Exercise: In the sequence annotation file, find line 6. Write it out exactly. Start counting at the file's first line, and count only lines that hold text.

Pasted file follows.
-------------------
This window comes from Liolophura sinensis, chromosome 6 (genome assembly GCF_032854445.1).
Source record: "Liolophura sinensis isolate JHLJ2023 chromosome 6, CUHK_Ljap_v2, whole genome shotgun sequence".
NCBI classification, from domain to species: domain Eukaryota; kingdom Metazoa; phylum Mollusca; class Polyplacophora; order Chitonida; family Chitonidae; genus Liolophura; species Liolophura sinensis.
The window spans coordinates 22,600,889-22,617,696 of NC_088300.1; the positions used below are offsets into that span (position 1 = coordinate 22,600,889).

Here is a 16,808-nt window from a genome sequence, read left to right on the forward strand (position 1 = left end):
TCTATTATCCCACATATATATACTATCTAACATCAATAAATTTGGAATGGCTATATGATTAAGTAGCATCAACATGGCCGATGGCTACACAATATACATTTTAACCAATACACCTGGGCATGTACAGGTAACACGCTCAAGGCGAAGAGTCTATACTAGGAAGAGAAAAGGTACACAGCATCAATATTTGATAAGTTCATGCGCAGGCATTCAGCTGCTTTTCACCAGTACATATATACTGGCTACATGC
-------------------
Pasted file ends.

TCTATTATCCCACATATATATACTATCTAACATCAATAAATTTGGAATGGCTATATGATTAAGTAGCATCAACATGGCCGATGGCTACACAATATACATTTTAACCAATACACCTGGGCATGTACAGGTAACACGCTCAAGGCGAAGAGTCTATACTAGGAAGAGAAAAGGTACACAGCATCAATATTTGATAAGTTCATGCGCAGGCATTCAGCTGCTTTTCACCAGTACATATATACTGGCTACATGC